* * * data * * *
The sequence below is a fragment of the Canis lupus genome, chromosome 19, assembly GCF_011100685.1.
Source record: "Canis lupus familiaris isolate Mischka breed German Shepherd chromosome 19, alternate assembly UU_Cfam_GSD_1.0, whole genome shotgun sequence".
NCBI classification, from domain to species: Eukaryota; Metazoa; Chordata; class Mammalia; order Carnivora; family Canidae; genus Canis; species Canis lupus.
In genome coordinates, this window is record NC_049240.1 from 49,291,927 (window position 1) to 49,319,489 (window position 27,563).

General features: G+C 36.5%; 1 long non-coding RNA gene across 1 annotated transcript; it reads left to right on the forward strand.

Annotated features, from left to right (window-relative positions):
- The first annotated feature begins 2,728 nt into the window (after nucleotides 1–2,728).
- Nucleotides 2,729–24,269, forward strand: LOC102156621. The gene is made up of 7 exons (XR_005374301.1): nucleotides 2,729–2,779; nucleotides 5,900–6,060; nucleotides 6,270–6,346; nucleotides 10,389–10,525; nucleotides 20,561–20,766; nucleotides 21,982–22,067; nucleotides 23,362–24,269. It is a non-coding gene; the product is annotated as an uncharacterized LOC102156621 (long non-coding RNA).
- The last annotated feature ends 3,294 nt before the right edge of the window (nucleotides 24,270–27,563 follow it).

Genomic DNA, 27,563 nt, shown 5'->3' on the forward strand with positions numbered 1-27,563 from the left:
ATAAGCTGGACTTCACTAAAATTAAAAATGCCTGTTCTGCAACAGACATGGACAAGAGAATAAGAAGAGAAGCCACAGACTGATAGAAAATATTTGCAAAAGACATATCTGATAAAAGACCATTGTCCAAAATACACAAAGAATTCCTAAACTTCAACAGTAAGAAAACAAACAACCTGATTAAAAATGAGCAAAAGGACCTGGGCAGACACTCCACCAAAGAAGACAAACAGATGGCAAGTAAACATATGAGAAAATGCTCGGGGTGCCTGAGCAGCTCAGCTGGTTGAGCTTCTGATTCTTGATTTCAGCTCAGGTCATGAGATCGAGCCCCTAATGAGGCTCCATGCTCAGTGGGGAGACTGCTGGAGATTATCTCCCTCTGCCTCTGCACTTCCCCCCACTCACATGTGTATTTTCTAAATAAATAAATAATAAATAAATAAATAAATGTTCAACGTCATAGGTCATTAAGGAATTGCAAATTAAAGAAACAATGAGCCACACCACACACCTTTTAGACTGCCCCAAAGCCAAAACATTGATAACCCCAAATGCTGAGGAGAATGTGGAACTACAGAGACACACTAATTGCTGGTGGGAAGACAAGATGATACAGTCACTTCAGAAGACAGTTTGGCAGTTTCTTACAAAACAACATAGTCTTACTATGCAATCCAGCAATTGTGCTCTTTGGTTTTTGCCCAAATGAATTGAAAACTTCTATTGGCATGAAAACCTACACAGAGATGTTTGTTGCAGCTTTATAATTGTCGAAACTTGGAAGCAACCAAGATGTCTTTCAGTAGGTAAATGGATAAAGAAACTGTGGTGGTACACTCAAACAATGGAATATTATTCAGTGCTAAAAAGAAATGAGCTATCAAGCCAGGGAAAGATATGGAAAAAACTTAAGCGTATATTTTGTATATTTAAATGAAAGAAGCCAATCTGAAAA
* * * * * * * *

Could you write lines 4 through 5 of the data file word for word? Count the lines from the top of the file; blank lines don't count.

In genome coordinates, this window is record NC_049240.1 from 49,291,927 (window position 1) to 49,319,489 (window position 27,563).

General features: G+C 36.5%; 1 long non-coding RNA gene across 1 annotated transcript; it reads left to right on the forward strand.